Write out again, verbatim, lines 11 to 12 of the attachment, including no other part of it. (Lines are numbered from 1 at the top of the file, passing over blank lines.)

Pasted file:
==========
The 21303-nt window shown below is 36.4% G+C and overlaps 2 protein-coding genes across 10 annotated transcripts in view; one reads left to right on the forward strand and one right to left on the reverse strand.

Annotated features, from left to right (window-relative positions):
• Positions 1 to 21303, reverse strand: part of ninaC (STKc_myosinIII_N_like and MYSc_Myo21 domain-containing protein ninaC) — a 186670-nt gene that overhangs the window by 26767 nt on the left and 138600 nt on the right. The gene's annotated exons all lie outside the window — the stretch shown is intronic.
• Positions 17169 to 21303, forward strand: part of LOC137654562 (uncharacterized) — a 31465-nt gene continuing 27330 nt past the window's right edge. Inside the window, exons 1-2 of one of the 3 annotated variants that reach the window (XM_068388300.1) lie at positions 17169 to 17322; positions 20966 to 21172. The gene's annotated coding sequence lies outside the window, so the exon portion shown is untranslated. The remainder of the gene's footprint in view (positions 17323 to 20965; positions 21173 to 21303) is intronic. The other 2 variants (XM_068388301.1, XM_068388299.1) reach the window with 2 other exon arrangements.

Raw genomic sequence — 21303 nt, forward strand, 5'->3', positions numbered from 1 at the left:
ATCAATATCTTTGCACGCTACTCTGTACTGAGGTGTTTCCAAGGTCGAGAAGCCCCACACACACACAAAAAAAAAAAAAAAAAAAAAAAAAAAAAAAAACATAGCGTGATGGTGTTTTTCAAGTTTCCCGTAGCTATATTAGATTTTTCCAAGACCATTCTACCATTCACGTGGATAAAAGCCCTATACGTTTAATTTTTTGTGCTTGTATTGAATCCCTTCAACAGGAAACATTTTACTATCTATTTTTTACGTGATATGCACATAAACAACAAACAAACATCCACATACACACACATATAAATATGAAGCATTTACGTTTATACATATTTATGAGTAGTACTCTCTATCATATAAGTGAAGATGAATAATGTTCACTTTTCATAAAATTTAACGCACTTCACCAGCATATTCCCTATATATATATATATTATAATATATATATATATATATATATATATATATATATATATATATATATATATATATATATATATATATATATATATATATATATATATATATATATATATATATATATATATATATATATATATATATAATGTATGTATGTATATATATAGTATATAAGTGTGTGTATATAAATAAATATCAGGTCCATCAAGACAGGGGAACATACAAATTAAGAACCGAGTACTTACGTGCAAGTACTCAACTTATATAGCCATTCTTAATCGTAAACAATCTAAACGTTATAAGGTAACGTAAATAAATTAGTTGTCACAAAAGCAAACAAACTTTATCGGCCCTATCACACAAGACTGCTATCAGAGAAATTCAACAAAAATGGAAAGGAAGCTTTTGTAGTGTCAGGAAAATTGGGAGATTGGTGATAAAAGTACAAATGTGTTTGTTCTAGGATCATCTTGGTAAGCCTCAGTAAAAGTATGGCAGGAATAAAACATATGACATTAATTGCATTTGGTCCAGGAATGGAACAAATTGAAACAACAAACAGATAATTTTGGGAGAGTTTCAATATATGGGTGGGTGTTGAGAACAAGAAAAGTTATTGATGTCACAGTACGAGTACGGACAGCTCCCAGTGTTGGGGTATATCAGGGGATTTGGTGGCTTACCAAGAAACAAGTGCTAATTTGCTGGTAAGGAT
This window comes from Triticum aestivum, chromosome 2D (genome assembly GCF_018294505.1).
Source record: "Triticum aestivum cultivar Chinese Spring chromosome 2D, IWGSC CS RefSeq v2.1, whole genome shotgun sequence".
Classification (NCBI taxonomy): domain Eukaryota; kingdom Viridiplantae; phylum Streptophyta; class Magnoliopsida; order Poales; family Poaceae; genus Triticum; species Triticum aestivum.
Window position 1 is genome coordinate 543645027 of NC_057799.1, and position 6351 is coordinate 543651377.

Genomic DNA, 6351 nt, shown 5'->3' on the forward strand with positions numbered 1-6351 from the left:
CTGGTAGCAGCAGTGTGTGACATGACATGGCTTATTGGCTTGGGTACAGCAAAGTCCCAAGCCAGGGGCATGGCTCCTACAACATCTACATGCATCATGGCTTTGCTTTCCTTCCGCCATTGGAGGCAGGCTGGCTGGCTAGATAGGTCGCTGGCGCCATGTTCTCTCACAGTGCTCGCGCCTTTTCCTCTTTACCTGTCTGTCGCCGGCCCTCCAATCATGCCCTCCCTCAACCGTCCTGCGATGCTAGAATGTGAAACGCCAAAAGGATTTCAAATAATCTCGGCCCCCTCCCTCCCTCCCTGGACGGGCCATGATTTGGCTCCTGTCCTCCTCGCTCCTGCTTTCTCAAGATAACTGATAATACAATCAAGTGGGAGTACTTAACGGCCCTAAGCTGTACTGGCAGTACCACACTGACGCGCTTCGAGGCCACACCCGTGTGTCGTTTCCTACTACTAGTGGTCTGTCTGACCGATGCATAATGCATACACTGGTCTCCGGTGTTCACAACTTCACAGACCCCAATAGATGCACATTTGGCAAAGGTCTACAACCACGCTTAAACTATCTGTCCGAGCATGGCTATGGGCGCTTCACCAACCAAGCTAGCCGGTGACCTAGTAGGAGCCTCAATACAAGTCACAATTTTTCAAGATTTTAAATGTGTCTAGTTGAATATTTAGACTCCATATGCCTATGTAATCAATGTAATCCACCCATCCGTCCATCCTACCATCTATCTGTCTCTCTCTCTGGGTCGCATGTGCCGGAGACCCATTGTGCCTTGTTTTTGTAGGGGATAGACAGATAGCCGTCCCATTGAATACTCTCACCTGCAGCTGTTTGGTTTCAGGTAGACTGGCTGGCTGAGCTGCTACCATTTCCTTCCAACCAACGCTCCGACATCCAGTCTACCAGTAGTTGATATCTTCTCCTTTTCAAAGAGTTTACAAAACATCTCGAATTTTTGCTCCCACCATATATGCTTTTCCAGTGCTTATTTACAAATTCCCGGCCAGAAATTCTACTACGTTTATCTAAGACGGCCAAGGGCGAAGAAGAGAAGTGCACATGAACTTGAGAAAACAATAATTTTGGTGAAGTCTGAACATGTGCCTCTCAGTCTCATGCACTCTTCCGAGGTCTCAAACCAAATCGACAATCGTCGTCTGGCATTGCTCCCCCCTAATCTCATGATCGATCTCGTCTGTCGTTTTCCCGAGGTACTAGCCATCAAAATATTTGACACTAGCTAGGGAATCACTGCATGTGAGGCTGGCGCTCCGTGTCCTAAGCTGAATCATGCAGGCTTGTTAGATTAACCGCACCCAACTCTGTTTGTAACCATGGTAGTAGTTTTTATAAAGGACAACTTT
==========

Genomic DNA, 6351 nt, shown 5'->3' on the forward strand with positions numbered 1-6351 from the left:
CTGGTAGCAGCAGTGTGTGACATGACATGGCTTATTGGCTTGGGTACAGCAAAGTCCCAAGCCAGGGGCATGGCTCCTACAACATCTACATGCATCATGGCTTTGCTTTCCTTCCGCCATTGGAGGCAGGCTGGCTGGCTAGATAGGTCGCTGGCGCCATGTTCTCTCACAGTGCTCGCGCCTTTTCCTCTTTACCTGTCTGTCGCCGGCCCTCCAATCATGCCCTCCCTCAACCGTCCTGCGATGCTAGAATGTGAAACGCCAAAAGGATTTCAAATAATCTCGGCCCCCTCCCTCCCTCCCTGGACGGGCCATGATTTGGCTCCTGTCCTCCTCGCTCCTGCTTTCTCAAGATAACTGATAATACAATCAAGTGGGAGTACTTAACGGCCCTAAGCTGTACTGGCAGTACCACACTGACGCGCTTCGAGGCCACACCCGTGTGTCGTTTCCTACTACTAGTGGTCTGTCTGACCGATGCATAATGCATACACTGGTCTCCGGTGTTCACAACTTCACAGACCCCAATAGATGCACATTTGGCAAAGGTCTACAACCACGCTTAAACTATCTGTCCGAGCATGGCTATGGGCGCTTCACCAACCAAGCTAGCCGGTGACCTAGTAGGAGCCTCAATACAAGTCACAATTTTTCAAGATTTTAAATGTGTCTAGTTGAATATTTAGACTCCATATGCCTATGTAATCAATGTAATCCACCCATCCGTCCATCCTACCATCTATCTGTCTCTCTCTCTGGGTCGCATGTGCCGGAGACCCATTGTGCCTTGTTTTTGTAGGGGATAGACAGATAGCCGTCCCATTGAATACTCTCACCTGCAGCTGTTTGGTTTCAGGTAGACTGGCTGGCTGAGCTGCTACCATTTCCTTCCAACCAACGCTCCGACATCCAGTCTACCAGTAGTTGATATCTTCTCCTTTTCAAAGAGTTTACAAAACATCTCGAATTTTTGCTCCCACCATATATGCTTTTCCAGTGCTTATTTACAAATTCCCGGCCAGAAATTCTACTACGTTTATCTAAGACGGCCAAGGGCGAAGAAGAGAAGTGCACATGAACTTGAGAAAACAATAATTTTGGTGAAGTCTGAACATGTGCCTCTCAGTCTCATGCACTCTTCCGAGGTCTCAAACCAAATCGACAATCGTCGTCTGGCATTGCTCCCCCCTAATCTCATGATCGATCTCGTCTGTCGTTTTCCCGAGGTACTAGCCATCAAAATATTTGACACTAGCTAGGGAATCACTGCATGTGAGGCTGGCGCTCCGTGTCCTAAGCTGAATCATGCAGGCTTGTTAGATTAACCGCACCCAACTCTGTTTGTAACCATGGTAGTAGTTTTTATAAAGGACAACTTT